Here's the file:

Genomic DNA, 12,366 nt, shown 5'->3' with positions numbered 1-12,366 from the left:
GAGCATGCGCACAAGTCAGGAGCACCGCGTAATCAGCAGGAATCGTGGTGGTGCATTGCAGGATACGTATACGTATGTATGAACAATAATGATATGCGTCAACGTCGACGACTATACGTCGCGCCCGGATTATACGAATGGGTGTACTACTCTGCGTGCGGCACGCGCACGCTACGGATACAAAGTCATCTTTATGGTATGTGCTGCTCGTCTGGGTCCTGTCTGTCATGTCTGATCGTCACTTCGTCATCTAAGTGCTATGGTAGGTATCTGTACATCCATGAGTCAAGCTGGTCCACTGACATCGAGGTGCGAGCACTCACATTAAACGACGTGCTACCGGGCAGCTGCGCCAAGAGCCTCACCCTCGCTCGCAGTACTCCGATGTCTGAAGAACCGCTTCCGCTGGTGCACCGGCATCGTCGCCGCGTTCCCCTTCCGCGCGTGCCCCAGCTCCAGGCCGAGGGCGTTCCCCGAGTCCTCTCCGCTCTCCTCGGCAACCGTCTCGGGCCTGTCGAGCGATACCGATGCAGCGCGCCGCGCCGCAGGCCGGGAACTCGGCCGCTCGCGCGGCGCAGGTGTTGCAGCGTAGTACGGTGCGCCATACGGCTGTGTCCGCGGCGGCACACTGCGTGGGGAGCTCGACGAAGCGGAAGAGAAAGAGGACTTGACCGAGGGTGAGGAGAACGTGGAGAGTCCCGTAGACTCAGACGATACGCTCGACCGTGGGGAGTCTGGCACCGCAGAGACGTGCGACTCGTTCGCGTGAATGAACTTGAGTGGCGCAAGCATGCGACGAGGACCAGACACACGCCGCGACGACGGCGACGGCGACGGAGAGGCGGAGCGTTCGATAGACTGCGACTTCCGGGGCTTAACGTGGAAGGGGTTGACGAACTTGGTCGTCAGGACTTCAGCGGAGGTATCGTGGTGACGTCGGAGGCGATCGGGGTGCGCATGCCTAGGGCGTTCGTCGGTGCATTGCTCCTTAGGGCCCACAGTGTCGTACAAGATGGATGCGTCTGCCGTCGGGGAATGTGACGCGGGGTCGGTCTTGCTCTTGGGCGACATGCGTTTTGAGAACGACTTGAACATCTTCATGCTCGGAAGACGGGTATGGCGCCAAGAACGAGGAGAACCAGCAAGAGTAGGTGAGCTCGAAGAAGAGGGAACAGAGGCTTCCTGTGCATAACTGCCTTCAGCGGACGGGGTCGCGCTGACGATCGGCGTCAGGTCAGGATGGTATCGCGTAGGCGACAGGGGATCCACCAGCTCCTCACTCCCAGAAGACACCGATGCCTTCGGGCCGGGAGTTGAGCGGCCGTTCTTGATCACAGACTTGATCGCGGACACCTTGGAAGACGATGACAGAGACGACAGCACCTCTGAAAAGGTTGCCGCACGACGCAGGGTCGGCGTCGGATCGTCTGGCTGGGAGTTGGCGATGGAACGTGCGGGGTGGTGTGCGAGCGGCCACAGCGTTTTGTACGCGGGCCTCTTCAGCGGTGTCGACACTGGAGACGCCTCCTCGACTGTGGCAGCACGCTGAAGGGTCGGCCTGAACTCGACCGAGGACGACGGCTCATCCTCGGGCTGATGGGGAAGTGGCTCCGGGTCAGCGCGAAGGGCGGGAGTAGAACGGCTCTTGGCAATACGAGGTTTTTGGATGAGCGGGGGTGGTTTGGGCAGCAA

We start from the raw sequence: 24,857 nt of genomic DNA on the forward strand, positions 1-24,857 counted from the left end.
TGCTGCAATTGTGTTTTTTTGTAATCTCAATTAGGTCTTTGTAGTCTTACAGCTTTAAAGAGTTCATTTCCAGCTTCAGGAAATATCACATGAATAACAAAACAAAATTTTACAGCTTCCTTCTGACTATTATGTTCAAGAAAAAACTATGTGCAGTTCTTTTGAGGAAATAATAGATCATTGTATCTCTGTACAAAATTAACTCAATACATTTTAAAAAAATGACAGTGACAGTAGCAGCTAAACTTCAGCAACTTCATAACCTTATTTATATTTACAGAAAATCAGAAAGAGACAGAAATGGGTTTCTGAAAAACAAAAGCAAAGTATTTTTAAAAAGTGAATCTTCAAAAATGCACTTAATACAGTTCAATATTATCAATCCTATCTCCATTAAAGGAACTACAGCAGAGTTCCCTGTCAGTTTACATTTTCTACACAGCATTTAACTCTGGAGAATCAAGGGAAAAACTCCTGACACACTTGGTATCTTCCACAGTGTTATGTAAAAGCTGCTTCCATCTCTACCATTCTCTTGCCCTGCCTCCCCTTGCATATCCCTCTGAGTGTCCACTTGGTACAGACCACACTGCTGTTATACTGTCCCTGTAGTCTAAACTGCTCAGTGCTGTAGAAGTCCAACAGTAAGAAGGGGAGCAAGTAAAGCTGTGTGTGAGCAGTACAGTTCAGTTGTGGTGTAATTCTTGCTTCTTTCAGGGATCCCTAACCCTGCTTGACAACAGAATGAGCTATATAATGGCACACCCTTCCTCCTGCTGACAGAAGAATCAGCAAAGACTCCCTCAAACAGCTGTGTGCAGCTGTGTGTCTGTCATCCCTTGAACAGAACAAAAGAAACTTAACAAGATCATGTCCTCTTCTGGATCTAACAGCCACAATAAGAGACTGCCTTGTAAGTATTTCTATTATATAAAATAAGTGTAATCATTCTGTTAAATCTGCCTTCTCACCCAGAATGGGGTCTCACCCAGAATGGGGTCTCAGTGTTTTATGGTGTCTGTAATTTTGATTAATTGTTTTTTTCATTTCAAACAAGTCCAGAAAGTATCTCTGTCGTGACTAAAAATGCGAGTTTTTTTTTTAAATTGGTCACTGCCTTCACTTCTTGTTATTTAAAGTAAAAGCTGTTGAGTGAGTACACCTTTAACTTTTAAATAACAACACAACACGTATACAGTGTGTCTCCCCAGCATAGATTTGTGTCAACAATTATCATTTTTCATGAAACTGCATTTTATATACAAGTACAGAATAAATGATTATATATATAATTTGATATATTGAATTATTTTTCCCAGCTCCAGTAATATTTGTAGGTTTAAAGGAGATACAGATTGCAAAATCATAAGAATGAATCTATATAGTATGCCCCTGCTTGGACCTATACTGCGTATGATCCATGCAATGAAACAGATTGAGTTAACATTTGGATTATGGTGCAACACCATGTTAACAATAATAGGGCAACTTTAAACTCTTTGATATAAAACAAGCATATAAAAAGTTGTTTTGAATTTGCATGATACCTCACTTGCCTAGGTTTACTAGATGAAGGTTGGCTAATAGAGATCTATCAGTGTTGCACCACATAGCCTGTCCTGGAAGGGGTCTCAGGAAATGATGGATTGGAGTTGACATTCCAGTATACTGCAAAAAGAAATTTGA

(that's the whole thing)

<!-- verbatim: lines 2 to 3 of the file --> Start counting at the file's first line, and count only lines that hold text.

GAGCATGCGCACAAGTCAGGAGCACCGCGTAATCAGCAGGAATCGTGGTGGTGCATTGCAGGATACGTATACGTATGTATGAACAATAATGATATGCGTCAACGTCGACGACTATACGTCGCGCCCGGATTATACGAATGGGTGTACTACTCTGCGTGCGGCACGCGCACGCTACGGATACAAAGTCATCTTTATGGTATGTGCTGCTCGTCTGGGTCCTGTCTGTCATGTCTGATCGTCACTTCGTCATCTAAGTGCTATGGTAGGTATCTGTACATCCATGAGTCAAGCTGGTCCACTGACATCGAGGTGCGAGCACTCACATTAAACGACGTGCTACCGGGCAGCTGCGCCAAGAGCCTCACCCTCGCTCGCAGTACTCCGATGTCTGAAGAACCGCTTCCGCTGGTGCACCGGCATCGTCGCCGCGTTCCCCTTCCGCGCGTGCCCCAGCTCCAGGCCGAGGGCGTTCCCCGAGTCCTCTCCGCTCTCCTCGGCAACCGTCTCGGGCCTGTCGAGCGATACCGATGCAGCGCGCCGCGCCGCAGGCCGGGAACTCGGCCGCTCGCGCGGCGCAGGTGTTGCAGCGTAGTACGGTGCGCCATACGGCTGTGTCCGCGGCGGCACACTGCGTGGGGAGCTCGACGAAGCGGAAGAGAAAGAGGACTTGACCGAGGGTGAGGAGAACGTGGAGAGTCCCGTAGACTCAGACGATACGCTCGACCGTGGGGAGTCTGGCACCGCAGAGACGTGCGACTCGTTCGCGTGAATGAACTTGAGTGGCGCAAGCATGCGACGAGGACCAGACACACGCCGCGACGACGGCGACGGCGACGGAGAGGCGGAGCGTTCGATAGACTGCGACTTCCGGGGCTTAACGTGGAAGGGGTTGACGAACTTGGTCGTCAGGACTTCAGCGGAGGTATCGTGGTGACGTCGGAGGCGATCGGGGTGCGCATGCCTAGGGCGTTCGTCGGTGCATTGCTCCTTAGGGCCCACAGTGTCGTACAAGATGGATGCGTCTGCCGTCGGGGAATGTGACGCGGGGTCGGTCTTGCTCTTGGGCGACATGCGTTTTGAGAACGACTTGAACATCTTCATGCTCGGAAGACGGGTATGGCGCCAAGAACGAGGAGAACCAGCAAGAGTAGGTGAGCTCGAAGAAGAGGGAACAGAGGCTTCCTGTGCATAACTGCCTTCAGCGGACGGGGTCGCGCTGACGATCGGCGTCAGGTCAGGATGGTATCGCGTAGGCGACAGGGGATCCACCAGCTCCTCACTCCCAGAAGACACCGATGCCTTCGGGCCGGGAGTTGAGCGGCCGTTCTTGATCACAGACTTGATCGCGGACACCTTGGAAGACGATGACAGAGACGACAGCACCTCTGAAAAGGTTGCCGCACGACGCAGGGTCGGCGTCGGATCGTCTGGCTGGGAGTTGGCGATGGAACGTGCGGGGTGGTGTGCGAGCGGCCACAGCGTTTTGTACGCGGGCCTCTTCAGCGGTGTCGACACTGGAGACGCCTCCTCGACTGTGGCAGCACGCTGAAGGGTCGGCCTGAACTCGACCGAGGACGACGGCTCATCCTCGGGCTGATGGGGAAGTGGCTCCGGGTCAGCGCGAAGGGCGGGAGTAGAACGGCTCTTGGCAATACGAGGTTTTTGGATGAGCGGGGGTGGTTTGGGCAGCAA

We start from the raw sequence: 24,857 nt of genomic DNA on the forward strand, positions 1-24,857 counted from the left end.